Here are four elements of proving negligence in your case.
1. There Must Be a Duty of Care
Property owners and occupiers in Georgia must keep their premises safe for those who are invited, induced, or lead onto their property. Failing to uphold that duty would mean they were negligent. If that negligence is the cause of your injury accident, the owner or occupier is likely liable for your damages.
If you were legally on the property as a customer, visitor, or tenant, the property owner likely owes you this duty of care.
2. The Owner or Occupier Breached Their Duty
You must be able to show that the owner did not maintain their duty to keep the premises safe. That could mean that they didn’t have certain safety procedures in place, or knew about a hazardous condition but failed to fix or remedy it, or didn’t warn customers or visitors about a potential hazard.
For example, if a store employee fails to put out a “wet floor” sign while mopping in a common area, they could be found negligent if a customer slips and falls and gets injured.
3. Your Injuries Resulted from the Breached Duty
Besides proving the duty of care and breach of duty, you must also show that your injuries happened because of those facts. Otherwise, the owner or business may not be responsible for your damages.
The owner or their insurance company might try to say that you weren’t careful enough to reasonably avoid the hazard. While you do have a duty to avoid obvious dangerous conditions, it’s more likely that the owner is just trying to reduce their liability. This is why it’s best to talk to a premises liability lawyer for help proving negligence.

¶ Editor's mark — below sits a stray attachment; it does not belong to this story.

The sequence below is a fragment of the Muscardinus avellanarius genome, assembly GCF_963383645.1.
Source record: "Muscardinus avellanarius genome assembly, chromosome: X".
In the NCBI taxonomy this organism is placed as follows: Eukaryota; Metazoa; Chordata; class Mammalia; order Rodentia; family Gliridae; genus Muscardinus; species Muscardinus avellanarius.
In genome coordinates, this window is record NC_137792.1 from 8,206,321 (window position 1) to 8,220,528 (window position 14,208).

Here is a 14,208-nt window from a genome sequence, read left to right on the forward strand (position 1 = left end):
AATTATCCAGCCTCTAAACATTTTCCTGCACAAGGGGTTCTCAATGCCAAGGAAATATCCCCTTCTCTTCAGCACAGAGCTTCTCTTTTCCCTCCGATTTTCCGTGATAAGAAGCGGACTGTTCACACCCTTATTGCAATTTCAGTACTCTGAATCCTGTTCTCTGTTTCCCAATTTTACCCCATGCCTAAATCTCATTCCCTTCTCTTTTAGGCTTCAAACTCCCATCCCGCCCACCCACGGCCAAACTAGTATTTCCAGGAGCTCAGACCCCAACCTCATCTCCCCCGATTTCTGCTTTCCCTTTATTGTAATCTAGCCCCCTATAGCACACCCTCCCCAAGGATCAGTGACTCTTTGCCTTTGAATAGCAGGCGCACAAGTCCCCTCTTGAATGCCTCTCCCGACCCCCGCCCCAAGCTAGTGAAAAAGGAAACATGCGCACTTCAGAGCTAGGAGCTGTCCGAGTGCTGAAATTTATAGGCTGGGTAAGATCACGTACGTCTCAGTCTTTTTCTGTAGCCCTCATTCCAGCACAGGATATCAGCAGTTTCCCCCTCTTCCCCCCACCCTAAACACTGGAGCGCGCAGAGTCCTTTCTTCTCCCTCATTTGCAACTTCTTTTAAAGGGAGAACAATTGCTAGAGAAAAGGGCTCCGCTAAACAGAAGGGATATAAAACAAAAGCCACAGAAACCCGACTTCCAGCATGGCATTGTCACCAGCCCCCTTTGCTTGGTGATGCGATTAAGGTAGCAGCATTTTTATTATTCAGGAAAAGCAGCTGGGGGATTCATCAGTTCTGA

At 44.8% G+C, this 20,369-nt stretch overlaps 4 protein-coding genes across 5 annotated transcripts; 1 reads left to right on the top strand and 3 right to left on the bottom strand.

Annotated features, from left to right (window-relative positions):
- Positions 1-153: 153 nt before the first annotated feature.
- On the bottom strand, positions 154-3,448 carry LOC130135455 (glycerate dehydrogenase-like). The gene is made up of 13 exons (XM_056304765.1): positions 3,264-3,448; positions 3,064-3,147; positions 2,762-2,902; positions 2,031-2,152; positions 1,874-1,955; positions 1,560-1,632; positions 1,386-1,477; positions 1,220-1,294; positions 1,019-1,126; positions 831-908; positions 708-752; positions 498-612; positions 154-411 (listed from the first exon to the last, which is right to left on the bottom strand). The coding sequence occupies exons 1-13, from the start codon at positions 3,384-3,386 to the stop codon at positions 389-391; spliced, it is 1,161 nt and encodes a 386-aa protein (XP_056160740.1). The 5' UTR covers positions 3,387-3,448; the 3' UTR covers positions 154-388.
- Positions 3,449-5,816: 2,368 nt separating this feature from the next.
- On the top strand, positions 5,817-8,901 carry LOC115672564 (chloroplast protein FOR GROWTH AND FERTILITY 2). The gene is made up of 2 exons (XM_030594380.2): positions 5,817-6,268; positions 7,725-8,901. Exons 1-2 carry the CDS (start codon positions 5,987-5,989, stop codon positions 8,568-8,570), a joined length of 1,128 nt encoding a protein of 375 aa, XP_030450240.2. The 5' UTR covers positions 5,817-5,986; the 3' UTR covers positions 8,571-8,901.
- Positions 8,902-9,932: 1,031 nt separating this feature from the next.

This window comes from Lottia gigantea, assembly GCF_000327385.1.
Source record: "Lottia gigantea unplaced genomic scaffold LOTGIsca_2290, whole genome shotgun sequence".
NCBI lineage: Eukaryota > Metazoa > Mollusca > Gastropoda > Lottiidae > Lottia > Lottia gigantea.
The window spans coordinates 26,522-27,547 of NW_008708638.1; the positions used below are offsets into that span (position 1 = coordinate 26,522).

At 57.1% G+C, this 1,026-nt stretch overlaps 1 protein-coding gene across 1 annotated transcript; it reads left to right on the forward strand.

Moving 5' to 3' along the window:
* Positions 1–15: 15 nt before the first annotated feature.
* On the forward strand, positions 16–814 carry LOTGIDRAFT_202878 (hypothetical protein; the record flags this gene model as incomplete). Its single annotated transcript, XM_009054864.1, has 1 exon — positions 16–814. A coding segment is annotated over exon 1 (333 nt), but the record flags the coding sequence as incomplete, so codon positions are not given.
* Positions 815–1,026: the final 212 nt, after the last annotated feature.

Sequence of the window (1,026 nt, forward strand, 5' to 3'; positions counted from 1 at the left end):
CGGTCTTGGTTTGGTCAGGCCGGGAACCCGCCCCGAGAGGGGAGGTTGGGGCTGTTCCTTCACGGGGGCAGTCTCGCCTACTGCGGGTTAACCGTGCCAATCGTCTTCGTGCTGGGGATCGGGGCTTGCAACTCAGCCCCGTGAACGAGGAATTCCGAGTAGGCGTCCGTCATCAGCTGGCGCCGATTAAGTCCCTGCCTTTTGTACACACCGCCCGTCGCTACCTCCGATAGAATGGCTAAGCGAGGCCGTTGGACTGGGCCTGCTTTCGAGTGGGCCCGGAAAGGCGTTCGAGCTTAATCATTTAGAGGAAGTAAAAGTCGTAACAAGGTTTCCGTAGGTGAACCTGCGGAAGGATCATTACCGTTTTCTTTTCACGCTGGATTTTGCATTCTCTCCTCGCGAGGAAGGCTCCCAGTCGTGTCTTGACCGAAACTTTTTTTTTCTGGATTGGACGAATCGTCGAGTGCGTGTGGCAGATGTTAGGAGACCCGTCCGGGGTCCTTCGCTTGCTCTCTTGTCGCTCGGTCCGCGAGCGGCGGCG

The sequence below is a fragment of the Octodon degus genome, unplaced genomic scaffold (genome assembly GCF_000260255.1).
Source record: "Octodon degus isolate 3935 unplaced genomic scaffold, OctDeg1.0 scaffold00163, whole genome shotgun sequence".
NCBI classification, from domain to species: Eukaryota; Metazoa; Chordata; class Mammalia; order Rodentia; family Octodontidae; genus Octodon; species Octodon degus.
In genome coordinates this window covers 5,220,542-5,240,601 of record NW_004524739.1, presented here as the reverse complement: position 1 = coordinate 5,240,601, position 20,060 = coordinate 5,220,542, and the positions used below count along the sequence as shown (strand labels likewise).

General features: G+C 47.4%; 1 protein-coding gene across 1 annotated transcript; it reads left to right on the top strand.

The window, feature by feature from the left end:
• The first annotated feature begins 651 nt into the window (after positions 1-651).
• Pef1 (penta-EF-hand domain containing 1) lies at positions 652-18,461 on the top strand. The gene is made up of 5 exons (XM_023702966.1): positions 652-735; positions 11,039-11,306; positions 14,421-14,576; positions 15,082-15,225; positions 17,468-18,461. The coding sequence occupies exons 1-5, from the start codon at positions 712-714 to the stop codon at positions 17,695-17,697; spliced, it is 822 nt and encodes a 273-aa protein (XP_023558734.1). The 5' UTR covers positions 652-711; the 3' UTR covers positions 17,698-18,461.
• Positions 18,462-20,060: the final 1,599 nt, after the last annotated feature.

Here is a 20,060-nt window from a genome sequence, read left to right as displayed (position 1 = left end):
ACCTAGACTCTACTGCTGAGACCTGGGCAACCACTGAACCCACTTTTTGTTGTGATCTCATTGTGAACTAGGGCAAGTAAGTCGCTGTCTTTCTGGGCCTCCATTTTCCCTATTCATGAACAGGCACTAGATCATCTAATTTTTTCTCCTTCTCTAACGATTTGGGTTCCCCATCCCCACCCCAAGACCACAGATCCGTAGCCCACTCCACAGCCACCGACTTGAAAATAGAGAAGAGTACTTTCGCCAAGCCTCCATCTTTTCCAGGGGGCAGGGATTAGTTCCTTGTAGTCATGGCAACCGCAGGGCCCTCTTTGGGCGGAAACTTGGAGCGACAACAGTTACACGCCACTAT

4. Your Damages Result from Your Injuries
You will also need to show that the damages you’re claiming resulted from your injuries caused by the owner or occupier’s carelessness. You will need to demonstrate damages like:
- Medical costs
- Lost wages
- Physical therapy
- Property damage
- Pain and suffering
Compiling Evidence to Prove Negligence
To sufficiently show that the property owner or occupier was negligent, you’ll need to gather evidence through actions like:
- Taking pictures of the accident scene, your injuries, any property damage you have, and dangerous condition that caused your accident
- Reporting the accident to the property owner or store manager
- Keeping the clothes and shoes you were wearing when the accident occurred in case they are important pieces of evidence
- Talking to any witnesses to your accident and getting their contact information
- Keeping track of all expenses you have from the accident
You should also contact a Georgia premises liability lawyer as soon as possible. They can help you build your case and demonstrate how the property owner was negligent in your injury accident on their premises.
When filing a premises liability claim after being injured on someone else’s property, you can claim certain damages. The value of your damages determines how much compensation you are eligible to seek through a settlement. Therefore, you’ll need to understand which damages you can receive for your Georgia premises liability claim.
Here are the main damages you may be entitled to through your claim, beginning with the two main types: special damages and general damages.
Special Damages from a Premises Liability Accident
Special damages are losses that you must prove in your claim and that can be assigned a set dollar amount. They include the following.
Medical expenses refer to the treatment you must receive to recover from your injuries. The medical costs you might face include:
- Medical bills
- Doctor visits
- Prescription medications
- Future medical costs
- Physical therapy
- Travel to and from medical appointments